|LETTER TO THE EDITOR
|Year : 2022 | Volume
| Issue : 4 | Page : 614
COVID-19, telehealth, and eye-ear-nose-throat care provider
Rujittika Mungmunpuntipatip1, Viroj Wiwanitkit2
1 Private Academic Consultant Center, Bangkok, Thailand
2 Department of Community Medicine, Dr. D. Y. Patil University, Pune, Maharashtra, India
|Date of Submission||17-Sep-2020|
|Date of Decision||03-Feb-2021|
|Date of Acceptance||05-Apr-2021|
|Date of Web Publication||25-Jan-2022|
Private Academic Consultant Center, Bangkok
Source of Support: None, Conflict of Interest: None
|How to cite this article:|
Mungmunpuntipatip R, Wiwanitkit V. COVID-19, telehealth, and eye-ear-nose-throat care provider. Med J DY Patil Vidyapeeth 2022;15:614
It is no doubt that telehealth is useful for managing the patient during the COVID-19 pandemic. It becomes a new useful tool for examination that requires closely contact with patient such as examination in eye-ear-nose-throat (EENT) unit. The telehealth approach in the units are widely discussed for the advantage., A good attitude is necessary and the education for practitioner on how to effectively use the telehealth is required. Nevertheless, an import ant issue is the availability of the technology. The patient might not be able to use the system. In a recent report from USA, Madden et al. noted that patient s might require assistance for telehealth. In many low-/middle-income countries, such as African and India, the telehealth facilities are limited due to limited resources and financial constraints. There are other reasons for the lack of availability of telehealth facilities such as climatic and geographical barriers to communication signals.
Although the eye care provider might have good attitudes, they might not able to use the telehealth due to unavailability. The first priority is setting facilities for telehealth. Then education and promotion of good attitude among eye care providers are the next steps.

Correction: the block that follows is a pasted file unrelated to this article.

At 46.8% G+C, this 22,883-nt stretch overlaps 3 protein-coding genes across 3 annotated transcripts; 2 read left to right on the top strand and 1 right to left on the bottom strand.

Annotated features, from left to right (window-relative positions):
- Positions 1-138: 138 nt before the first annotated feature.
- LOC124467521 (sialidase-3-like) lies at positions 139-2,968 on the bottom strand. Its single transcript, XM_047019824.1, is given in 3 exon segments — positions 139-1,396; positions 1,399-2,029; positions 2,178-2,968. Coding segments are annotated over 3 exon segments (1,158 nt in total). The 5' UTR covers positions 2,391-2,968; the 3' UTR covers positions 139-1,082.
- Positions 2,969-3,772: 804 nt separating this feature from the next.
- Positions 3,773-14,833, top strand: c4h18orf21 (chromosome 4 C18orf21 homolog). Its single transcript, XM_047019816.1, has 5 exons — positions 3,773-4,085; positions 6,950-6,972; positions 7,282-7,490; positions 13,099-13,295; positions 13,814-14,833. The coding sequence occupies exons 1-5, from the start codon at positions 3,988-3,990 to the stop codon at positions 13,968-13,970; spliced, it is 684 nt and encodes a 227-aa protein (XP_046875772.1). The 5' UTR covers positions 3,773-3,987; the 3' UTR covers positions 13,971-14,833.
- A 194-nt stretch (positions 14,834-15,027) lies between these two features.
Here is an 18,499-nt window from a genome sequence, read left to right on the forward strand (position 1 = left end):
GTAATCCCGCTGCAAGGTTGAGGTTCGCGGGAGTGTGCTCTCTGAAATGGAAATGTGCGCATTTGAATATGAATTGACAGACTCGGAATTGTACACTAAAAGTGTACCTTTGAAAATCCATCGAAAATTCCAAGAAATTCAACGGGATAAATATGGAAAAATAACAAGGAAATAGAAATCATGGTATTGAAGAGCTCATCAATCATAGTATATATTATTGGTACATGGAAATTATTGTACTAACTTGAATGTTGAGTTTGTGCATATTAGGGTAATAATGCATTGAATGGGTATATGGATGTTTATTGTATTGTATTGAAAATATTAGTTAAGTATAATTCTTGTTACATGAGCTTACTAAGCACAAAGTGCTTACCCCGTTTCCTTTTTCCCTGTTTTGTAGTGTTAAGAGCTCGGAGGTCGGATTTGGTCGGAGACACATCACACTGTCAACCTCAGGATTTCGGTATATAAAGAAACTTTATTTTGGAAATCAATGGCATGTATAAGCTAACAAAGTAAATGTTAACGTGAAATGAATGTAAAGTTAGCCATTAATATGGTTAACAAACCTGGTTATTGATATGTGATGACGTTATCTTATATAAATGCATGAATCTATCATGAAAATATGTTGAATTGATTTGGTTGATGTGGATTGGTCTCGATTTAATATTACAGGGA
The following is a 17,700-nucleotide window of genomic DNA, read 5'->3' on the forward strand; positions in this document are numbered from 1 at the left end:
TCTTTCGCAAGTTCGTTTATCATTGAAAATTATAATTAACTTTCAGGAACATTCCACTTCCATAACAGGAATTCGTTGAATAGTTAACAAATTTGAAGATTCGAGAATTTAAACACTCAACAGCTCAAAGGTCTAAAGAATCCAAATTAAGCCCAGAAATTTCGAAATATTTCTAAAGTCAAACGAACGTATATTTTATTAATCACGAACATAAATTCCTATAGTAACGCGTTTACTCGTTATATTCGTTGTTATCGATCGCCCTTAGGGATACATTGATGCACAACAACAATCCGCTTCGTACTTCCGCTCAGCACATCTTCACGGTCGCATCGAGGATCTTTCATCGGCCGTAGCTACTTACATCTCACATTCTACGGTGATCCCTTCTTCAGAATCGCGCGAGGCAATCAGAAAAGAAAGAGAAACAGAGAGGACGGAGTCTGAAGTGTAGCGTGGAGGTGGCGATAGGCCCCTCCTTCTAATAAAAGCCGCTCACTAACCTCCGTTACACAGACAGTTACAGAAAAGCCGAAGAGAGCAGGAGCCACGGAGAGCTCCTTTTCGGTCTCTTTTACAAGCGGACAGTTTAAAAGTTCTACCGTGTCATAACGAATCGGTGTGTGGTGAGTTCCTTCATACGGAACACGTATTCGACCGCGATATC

Regarding the practice, Saunders and Roughley noted that “Respondents” experience with teleaudiology has generally been positive however improvements to infrastructure and training are necessary, and because many procedures must be conducted in-person, it will always be necessary to have hybrid-care pathways available.” Indeed, the situation might be different in low/middle income countries in South and Southeast Asia. In those settings, the improvement of practitioner's knowledge and skill to correspond the COVID-19 outbreak is necessary. The survey of the willingness and attitude of practitioners on using telehealth might be useful, but it is also necessary to assess the proficiency of the patient. The infrastructure of the medical center is a necessary determinant of success, but if the patient is not accessible to telehealth, it will be useless. In a recent report on uptake of telepractice among speech-language therapists following COVID-19 pandemic, the two main obstacles were network issues and cooperation from the patient during sessions. The hybrid approach might also not possible in that situation. In the resource limited areas, such as remote area in India and Southeast Asia, the unnecessary and nonemergency audiology procedure is postponed and the local people do also not approach to the hospital for consul ting on audiology problem during the COVID-19 outbreak.
Financial support and sponsorship
Conflicts of interest
There are no conflicts of interest.
| References|| |
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Saunders GH, Roughley A. Audiology in the time of COVID-19: Practices and opinions of audiologists in the UK. Int J Audiol 2021;60:255-62.
Madden N, Emeruwa UN, Friedman AM, Aubey JJ, Aziz A, Baptiste CD, et al
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